But wait, did I mention what an IoT device is? Internet of Things devices are electronic appliances with an active connection to the internet, through which they can exchange and retrieve information from networks. This ability enables them to be custom-tailored to the user’s needs and makes the transition from the digital world to your everyday tasks seamless. For instance, imagine if you had a trimmer that could keep track of your last shave and the growth of your beard thereafter. It would then tell you when you need to shave to maintain a constant stubble. That would be pretty neat, wouldn’t it? This is just a small example of how such devices have the potential to change your life for the better.
Unfortunately, on the down side, IoT devices are extremely vulnerable to DDoS attacks. In spite of major advancements in the industry, the security in most of these devices is worse than a 2001-release Windows XP computer. The question that therefore arises is, why aren’t the IoT devices, and in theory, the entire internet, safe from these malicious acts?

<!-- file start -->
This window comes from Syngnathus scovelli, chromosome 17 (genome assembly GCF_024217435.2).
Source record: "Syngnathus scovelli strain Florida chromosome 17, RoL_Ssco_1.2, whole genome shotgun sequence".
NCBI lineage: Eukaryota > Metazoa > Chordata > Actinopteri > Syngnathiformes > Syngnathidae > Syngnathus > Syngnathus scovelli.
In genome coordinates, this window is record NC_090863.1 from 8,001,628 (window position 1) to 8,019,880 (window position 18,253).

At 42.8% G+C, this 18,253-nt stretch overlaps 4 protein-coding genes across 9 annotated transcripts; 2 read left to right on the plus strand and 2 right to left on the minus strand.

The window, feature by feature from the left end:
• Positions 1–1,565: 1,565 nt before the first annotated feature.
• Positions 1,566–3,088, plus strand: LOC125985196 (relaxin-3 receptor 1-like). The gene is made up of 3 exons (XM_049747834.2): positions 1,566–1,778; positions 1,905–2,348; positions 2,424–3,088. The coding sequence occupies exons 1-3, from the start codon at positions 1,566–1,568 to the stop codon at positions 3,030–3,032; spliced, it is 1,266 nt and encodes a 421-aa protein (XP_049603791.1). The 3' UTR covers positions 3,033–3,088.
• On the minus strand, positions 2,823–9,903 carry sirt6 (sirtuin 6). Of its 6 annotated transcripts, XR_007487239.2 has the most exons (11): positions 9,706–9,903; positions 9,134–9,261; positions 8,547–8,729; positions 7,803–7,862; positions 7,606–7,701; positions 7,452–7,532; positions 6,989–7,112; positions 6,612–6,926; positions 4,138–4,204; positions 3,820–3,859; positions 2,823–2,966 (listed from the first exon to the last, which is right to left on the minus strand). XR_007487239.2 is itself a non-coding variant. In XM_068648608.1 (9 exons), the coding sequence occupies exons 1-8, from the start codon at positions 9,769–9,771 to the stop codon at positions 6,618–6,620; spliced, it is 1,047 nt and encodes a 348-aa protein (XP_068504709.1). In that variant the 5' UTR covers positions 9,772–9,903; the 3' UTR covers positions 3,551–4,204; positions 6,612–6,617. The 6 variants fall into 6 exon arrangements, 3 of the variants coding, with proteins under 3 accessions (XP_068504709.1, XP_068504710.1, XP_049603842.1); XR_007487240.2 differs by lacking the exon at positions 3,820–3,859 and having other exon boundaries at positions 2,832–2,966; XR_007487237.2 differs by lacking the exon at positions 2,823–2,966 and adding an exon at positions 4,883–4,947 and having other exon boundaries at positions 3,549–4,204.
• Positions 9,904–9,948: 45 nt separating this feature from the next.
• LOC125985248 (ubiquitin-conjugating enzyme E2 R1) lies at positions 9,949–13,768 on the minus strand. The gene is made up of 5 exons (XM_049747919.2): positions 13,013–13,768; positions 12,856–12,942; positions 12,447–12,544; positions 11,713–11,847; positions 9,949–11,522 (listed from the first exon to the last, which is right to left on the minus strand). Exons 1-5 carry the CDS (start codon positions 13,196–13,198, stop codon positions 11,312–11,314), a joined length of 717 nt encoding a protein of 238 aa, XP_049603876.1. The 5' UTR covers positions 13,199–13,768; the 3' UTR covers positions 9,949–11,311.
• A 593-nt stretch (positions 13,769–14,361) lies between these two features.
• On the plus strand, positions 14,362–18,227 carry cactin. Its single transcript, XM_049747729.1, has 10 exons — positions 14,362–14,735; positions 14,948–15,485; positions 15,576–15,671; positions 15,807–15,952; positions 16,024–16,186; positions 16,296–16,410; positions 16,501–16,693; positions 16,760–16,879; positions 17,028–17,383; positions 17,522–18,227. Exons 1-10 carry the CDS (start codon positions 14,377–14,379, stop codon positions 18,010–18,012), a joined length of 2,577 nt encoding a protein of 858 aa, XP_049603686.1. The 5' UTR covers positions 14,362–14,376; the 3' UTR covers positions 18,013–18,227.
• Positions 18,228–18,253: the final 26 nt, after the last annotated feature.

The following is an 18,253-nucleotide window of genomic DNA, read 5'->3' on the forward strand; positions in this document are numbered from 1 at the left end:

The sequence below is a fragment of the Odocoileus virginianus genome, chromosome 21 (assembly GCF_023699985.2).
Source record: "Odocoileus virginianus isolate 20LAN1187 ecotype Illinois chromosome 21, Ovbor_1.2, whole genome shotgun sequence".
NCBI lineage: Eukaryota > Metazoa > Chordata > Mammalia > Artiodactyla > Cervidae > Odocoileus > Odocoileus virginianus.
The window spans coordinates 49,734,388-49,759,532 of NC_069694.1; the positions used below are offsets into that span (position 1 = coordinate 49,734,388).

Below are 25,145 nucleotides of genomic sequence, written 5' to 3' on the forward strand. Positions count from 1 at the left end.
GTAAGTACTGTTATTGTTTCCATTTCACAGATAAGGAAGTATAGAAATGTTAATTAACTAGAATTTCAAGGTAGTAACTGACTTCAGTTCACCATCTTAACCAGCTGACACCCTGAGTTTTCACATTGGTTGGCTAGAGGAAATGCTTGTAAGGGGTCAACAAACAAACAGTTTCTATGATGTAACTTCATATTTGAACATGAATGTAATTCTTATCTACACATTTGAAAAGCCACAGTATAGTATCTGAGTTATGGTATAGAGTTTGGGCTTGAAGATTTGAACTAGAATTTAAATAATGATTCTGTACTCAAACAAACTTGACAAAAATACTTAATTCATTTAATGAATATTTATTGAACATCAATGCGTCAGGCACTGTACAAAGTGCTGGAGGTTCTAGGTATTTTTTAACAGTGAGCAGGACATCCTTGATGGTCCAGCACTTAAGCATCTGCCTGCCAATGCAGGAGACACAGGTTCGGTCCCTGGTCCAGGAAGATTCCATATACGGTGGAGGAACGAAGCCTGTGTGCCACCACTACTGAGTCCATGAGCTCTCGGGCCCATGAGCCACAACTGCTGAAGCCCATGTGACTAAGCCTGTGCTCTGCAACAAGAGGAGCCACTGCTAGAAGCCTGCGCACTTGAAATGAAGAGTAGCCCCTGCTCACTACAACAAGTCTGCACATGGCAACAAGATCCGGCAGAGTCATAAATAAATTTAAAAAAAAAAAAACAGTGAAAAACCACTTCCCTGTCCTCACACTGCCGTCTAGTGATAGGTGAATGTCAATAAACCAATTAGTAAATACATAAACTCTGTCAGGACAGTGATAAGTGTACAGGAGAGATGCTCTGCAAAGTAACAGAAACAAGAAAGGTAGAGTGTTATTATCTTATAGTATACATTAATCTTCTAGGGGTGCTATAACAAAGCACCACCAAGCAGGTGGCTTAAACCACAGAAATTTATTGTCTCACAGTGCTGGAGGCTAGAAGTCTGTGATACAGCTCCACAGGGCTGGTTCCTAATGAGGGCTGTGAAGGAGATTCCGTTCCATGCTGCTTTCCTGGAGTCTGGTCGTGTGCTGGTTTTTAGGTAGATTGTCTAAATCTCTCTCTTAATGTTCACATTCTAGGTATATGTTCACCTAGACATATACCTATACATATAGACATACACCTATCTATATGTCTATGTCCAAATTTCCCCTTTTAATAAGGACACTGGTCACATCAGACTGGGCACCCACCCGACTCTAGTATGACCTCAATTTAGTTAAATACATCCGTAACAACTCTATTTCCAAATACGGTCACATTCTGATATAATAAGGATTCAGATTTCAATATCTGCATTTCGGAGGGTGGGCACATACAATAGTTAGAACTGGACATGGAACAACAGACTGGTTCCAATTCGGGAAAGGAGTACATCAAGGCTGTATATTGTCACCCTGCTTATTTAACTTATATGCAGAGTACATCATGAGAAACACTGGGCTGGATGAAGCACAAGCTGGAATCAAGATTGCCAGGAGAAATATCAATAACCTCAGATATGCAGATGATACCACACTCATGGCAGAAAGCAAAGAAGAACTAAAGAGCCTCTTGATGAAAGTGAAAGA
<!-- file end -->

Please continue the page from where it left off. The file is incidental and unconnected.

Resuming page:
This is primarily because IoT devices aren’t backed with proper security and firewall architecture. Manufacturers are always looking to make these devices as compact as possible, which occurs at the cost of proper hardware and doesn’t allow for software upgrades. This renders the devices obsolete against new types of malware that may originate in the future. The users of these devices are also liable to share a part of the blame. They often tend to ignore necessary protocol such as changing the default password of the device and making sure that software upgrades are installed in a timely fashion. Some IoT devices are also hosted on open/public networks, making their URLs easily accessible to hackers.